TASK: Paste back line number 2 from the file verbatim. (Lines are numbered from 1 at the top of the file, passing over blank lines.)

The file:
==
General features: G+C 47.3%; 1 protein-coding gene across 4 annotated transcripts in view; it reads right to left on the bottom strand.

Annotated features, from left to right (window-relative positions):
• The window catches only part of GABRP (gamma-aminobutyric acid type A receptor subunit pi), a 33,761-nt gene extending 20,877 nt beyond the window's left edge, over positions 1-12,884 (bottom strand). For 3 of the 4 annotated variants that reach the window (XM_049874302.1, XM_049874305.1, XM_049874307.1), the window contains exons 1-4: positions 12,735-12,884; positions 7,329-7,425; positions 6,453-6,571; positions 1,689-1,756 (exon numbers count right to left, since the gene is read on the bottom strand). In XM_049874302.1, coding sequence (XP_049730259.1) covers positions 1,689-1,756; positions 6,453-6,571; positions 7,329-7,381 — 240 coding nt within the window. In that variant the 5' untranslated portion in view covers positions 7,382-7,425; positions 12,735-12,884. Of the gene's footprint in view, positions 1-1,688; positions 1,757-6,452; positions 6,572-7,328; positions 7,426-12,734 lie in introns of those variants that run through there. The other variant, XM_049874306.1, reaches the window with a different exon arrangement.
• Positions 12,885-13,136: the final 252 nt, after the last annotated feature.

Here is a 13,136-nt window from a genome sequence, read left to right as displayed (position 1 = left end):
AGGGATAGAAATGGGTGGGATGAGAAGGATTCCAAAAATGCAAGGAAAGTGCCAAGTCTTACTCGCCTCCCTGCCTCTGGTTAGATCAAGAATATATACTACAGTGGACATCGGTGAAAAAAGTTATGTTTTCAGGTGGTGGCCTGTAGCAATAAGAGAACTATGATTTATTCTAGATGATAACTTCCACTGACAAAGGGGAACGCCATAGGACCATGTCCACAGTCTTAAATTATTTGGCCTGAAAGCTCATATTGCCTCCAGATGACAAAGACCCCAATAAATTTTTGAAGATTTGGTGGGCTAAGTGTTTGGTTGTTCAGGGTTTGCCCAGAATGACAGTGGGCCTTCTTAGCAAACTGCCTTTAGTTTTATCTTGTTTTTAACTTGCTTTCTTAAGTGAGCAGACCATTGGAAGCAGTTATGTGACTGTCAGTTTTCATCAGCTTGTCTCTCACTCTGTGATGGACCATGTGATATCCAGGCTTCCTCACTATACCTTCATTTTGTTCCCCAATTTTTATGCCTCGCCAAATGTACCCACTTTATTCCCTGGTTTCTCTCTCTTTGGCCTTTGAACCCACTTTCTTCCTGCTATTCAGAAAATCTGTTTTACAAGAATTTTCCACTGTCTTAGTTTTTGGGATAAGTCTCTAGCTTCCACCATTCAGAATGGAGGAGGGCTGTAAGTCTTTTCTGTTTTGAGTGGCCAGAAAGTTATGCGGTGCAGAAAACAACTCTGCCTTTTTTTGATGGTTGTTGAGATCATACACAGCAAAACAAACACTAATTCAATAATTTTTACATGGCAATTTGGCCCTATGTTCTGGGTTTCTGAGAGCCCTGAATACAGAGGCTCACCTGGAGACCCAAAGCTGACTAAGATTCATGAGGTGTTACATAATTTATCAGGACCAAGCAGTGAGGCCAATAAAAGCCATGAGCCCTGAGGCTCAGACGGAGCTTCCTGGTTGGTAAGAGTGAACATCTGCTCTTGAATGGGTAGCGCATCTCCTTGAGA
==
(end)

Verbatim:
Annotated features, from left to right (window-relative positions):